Women Have Shared Their Strange Orgasm Side Effects And We Feel Seen - Women's Health

Women Have Shared Their Strange Orgasm Side Effects And We Feel Seen

Climax might be a thing to be celebrated, but can we hold the hallucinations and sneezing?

by | Jul 22, 2021

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In case you need to hear it, we’re here to remind you: reaching orgasm is a form of self-care. Whether it’s from the self-exploration that comes with evenings free of all plans in lockdown, or with a partner, reaching that big O is something one can only celebrate. Research has shown that reaching climax can relieve stress, alleviate pain and even boost our moods. Not surprisingly, Hollywood has long been fascinated by the female orgasm, often depicting an image of post-orgasm glow and a rosy hue that’s impossible to fake with makeup. 

As it turns out though, there are some rather questionable side effects to the orgasm. As more women have been sharing their experiences after climaxing, it seems that reaching orgasm might be sexually fulfilling, but can leave us battling with feelings of exhaustion, flu symptoms and even hallucination. Yikes. It’s something researchers in Sexual Medicine Reviews have studied extensively, referring to it as peri-orgasmic phenomena, otherwise known as psychological symptoms “distinct from the usual orgasm response.” Here, we detail what’s come out of such findings so the next time you might experience a strange feeling post climax, know that you’re not alone.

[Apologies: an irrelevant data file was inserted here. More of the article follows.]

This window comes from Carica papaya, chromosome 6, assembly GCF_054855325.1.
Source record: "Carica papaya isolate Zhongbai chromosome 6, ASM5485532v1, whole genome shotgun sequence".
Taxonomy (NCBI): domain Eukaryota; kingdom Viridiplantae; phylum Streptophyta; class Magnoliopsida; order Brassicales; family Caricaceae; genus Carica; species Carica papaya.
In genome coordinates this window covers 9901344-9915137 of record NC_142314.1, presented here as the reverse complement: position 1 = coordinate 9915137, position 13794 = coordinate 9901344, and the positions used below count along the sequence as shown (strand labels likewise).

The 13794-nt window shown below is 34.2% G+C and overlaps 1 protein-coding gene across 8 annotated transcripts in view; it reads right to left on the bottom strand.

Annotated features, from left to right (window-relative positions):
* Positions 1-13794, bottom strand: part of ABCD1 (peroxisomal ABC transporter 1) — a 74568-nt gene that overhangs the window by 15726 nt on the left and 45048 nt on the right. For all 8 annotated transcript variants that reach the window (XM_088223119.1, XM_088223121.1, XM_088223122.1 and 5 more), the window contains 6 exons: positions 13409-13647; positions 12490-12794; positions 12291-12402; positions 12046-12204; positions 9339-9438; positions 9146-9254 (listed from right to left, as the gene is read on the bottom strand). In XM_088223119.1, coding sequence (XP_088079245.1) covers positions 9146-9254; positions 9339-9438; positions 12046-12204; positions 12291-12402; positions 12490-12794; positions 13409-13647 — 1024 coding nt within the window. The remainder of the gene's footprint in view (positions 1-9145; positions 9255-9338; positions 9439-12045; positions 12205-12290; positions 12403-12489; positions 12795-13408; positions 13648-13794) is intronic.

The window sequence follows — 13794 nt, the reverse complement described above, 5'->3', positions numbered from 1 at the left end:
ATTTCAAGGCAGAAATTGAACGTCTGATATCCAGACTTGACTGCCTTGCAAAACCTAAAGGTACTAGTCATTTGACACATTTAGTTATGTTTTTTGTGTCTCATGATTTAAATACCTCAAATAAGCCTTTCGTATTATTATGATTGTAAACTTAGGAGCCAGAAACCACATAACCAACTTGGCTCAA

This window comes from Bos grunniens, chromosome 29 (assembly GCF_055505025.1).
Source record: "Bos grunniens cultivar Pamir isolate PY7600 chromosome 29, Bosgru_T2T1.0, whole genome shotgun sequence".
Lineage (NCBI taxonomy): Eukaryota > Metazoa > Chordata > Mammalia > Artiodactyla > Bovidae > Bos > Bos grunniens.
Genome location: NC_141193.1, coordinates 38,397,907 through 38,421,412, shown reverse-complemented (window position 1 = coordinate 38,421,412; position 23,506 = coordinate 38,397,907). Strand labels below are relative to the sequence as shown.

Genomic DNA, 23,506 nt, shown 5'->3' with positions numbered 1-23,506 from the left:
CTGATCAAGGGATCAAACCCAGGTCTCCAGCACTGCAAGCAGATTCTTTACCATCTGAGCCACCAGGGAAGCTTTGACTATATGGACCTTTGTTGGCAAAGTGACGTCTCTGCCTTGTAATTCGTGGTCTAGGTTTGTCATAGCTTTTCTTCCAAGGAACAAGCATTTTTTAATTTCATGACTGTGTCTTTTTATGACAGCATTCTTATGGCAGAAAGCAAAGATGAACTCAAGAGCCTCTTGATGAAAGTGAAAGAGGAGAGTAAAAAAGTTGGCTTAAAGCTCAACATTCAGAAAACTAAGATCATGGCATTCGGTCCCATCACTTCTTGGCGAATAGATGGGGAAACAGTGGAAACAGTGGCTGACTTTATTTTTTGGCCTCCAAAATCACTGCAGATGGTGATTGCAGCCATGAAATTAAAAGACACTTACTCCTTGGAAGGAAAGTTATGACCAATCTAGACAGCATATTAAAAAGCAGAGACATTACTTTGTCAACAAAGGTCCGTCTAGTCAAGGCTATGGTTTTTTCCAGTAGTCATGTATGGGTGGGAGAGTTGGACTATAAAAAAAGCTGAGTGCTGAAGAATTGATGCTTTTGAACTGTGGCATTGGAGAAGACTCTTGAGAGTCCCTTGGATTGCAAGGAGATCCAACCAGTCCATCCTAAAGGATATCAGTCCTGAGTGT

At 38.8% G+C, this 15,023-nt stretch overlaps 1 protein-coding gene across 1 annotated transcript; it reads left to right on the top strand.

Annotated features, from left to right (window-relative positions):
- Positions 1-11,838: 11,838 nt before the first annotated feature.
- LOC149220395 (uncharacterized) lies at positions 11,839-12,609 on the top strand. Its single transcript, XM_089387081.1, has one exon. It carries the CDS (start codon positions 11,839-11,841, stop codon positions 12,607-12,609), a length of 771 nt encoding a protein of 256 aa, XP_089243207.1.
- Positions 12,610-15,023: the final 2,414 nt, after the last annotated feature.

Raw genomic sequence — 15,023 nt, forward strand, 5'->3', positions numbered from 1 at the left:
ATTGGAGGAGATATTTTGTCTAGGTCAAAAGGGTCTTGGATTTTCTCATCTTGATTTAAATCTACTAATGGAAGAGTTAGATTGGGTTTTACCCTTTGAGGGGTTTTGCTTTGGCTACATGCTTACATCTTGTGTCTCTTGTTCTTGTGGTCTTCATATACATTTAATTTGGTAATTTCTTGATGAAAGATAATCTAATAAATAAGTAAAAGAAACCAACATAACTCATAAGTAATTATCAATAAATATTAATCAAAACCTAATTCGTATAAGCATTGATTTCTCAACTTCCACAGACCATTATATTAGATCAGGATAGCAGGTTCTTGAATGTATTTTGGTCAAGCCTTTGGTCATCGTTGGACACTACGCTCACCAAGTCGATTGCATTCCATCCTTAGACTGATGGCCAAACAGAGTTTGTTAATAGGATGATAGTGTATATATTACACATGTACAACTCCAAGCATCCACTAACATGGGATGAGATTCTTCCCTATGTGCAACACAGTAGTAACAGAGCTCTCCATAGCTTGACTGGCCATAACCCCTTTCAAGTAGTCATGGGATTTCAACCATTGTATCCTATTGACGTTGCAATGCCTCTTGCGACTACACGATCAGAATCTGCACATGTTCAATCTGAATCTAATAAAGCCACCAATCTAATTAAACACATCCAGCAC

Hallucinations

According to a 2011 Turkish study of nearly 50 women who admitted to an “expanded sexual response”, 75 per cent reported feeling like they’d left their bodies, with 76 per cent experiencing a flying sensation. It goes without saying then, that an orgasm can be, quite literally, an out of your body experience. 

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Flu

Believe it or not, Post-Orgasmic Illness Syndrome (POIS) is a thing. According to Rare Diseases, it’s a “rare condition in which a person develops flu-like and allergy symptoms after orgasm, whether with a partner, through masturbation, or spontaneously during sleep.” Symptoms may develop within seconds, minutes or hours after orgasm and can last for 2 to 7 days before going away on their own. It can include anything from fatigue, weakness to a stuffy nose, sore throat and fever. 

Sneezing

It might sound bizarre, but an article in the Journal of the Royal Society of Medicine found that sneezing in response to orgasm is surprisingly common. Apparently the condition is a result of stimulation of the parasympathetic nervous system, triggering sneezing post-climax. 

Headaches

Of all the side effects, having an orgasm only to sink back into a woeful headache is not pleasant. According to the Mayo Clinic, “sex headaches are brought on by sexual activity – especially an orgasm. You may notice a dull ache in your head and neck that builds up as sexual excitement increases. Or, more commonly, you may experience a sudden, severe headache just before you during orgasm.” For the most part, headaches are pretty common and nothing to be worried about, but if you feel symptoms persist, it could be the sign of underlying issues, such as problems with the blood vessels that feed your brain. As the Mayo Clinic noted, “Some people who have sex headaches will experience them in clusters over a few months, and then go for a year or more without having any sex headaches. Some people may only have one attack during their lives.”

Crying

Due to the powerful release of hormones that follows orgasm, crying is a common side effect. Known as post-coital dysphoria, the condition refers to sadness after sex. A recent study conducted with female university students even found that 46 per cent of respondents reported experiencing PCD symptoms at least once in their lifetime. But the research found there was no link between PCD and the amount of intimacy in close relationships, so don’t fear the tears are saying something about your relationship, it’s likely that you emotions are just running wild. 

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